“April is the cruelest month,” writes the poet Eliot, and April hit me with another round of vision loss. “RP is blindness at its cruelest; it is the slow death of vision,” writes my friend Beth Finke who, with eyesight taken by diabetic retinopathy, has felt her share of cruelty.
That this little death comes with spring compounds its irony. Spring — rebirth, rejuvenation, renaissance. At first, I sought to pass it off as sunlight glare but it’s everywhere, inside and out. It’s that thick silver fog, that layer of gossamer, glistening and reflecting but not permitting me to penetrate the scene, to distinguish figure from ground, to discern the right path from a dead end.
Orienting to sidewalks and buildings, stairs and furnishings is now more by touch than by visual contrast. And, as orientation precedes mobility, getting underway involves an educated guess. Once moving, where I had perceived my landscape of big, gray blobs from a distance, I now find people and things nose-to-nose or, as with our Nissan Rogue, nose-to-hatchback.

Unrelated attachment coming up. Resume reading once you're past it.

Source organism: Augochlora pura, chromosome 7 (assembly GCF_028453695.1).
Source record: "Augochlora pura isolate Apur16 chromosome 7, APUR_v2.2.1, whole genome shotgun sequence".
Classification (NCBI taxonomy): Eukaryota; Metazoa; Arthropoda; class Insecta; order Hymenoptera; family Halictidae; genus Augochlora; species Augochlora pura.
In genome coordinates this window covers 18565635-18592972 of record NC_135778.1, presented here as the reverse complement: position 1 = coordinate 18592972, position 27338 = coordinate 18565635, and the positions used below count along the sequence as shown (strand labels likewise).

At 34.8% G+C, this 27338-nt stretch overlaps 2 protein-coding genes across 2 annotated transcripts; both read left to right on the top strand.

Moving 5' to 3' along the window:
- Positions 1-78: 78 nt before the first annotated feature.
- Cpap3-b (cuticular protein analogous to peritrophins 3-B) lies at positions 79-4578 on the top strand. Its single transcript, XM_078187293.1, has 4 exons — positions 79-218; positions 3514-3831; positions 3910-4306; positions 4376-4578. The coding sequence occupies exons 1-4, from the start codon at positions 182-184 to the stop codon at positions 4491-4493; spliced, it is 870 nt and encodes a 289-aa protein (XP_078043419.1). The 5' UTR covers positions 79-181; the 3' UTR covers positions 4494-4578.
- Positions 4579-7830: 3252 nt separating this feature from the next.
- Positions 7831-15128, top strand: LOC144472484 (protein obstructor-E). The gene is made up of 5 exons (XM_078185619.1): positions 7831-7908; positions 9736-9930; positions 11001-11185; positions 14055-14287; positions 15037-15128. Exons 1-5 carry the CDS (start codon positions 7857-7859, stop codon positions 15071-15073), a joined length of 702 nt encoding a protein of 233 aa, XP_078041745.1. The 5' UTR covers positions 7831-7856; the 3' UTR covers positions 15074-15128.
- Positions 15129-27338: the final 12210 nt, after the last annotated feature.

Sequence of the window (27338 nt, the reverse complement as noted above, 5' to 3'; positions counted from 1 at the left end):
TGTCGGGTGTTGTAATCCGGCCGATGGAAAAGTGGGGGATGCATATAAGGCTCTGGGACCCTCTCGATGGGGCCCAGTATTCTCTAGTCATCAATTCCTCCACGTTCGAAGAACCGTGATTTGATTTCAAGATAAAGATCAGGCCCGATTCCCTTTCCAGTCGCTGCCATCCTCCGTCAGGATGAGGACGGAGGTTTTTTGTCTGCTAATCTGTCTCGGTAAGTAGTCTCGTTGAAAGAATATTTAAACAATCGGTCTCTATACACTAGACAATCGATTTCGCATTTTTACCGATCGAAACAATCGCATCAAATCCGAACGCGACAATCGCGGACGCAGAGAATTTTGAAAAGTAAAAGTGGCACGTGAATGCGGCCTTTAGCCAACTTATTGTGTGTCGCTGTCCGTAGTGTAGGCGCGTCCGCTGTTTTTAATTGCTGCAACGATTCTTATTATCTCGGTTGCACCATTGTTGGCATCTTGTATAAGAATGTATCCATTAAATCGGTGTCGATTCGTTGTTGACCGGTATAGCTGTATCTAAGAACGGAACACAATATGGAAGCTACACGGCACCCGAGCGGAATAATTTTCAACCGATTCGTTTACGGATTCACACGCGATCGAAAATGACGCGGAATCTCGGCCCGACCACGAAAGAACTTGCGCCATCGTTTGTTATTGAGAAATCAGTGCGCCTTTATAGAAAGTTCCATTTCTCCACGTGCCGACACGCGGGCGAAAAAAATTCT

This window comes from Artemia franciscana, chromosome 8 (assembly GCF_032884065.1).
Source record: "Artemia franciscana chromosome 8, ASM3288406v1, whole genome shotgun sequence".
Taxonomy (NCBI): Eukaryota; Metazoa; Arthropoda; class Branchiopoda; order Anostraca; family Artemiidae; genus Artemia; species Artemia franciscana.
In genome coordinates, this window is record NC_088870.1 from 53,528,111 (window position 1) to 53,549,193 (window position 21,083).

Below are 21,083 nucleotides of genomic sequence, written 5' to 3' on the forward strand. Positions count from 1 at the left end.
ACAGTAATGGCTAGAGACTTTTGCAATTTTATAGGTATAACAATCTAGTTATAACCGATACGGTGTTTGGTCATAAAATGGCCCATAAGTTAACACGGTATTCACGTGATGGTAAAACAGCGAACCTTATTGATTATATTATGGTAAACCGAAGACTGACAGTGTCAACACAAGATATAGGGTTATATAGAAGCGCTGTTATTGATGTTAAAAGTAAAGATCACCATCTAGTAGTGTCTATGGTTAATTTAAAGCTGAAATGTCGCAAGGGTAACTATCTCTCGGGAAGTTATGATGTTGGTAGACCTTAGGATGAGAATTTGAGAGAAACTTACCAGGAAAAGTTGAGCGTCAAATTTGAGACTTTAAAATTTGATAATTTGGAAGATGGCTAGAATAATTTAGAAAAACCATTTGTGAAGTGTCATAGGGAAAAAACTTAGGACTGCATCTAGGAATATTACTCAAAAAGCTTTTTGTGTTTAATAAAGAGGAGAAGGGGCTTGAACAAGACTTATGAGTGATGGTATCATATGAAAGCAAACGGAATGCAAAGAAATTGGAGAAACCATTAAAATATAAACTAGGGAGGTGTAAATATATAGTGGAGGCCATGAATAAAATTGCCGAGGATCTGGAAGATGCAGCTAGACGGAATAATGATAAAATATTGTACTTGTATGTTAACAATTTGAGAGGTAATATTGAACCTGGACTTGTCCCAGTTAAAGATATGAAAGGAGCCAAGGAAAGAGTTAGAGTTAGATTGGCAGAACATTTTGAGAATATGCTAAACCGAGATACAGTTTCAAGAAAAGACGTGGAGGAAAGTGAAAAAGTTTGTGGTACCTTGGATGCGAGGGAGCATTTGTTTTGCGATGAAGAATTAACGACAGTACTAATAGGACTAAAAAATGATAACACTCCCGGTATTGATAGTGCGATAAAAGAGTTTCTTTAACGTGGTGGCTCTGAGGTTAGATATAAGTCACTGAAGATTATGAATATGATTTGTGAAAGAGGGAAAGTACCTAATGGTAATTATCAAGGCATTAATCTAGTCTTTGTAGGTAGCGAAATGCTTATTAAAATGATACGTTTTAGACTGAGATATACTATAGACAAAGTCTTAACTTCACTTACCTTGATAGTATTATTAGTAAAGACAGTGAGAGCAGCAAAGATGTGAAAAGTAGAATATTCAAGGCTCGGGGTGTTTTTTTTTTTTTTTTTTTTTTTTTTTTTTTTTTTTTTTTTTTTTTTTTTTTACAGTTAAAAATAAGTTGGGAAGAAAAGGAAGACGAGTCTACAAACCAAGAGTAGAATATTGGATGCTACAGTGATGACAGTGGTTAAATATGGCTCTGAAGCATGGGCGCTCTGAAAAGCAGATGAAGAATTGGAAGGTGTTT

The ability to adapt is vast but now I sense its limits. The prospect of losing light perception has me rethinking my aversion to the minimally restorative sci-fi goggles, hard-wired to a belt-clipped battery pack, hard-wired through a hole in my skull to a point mid-brain. If that’s the best thing going today, I’ll wear it proudly until a syringe full of fully DNA-encoded, microscopic stem cells can be implanted during a fifteen-minute out-patient procedure from which I drive home.
Today, my RP prayer is, “Please leave me with what sight I have.” Leave me with shadows and light: a dark wood rocking chair against a white wall, my black Lab standing on a snowbank, the opened door down the long hallway. These clues solve the mystery for me now. Please, leave me with what I have today, while I again absorb the truths I have learned from life with RP: what the body loses, the spirit restores; what the body denies, the spirit accepts; what the body withdraws, the spirit expands.
Footnote: T. S. Eliot, “The Waste Land,”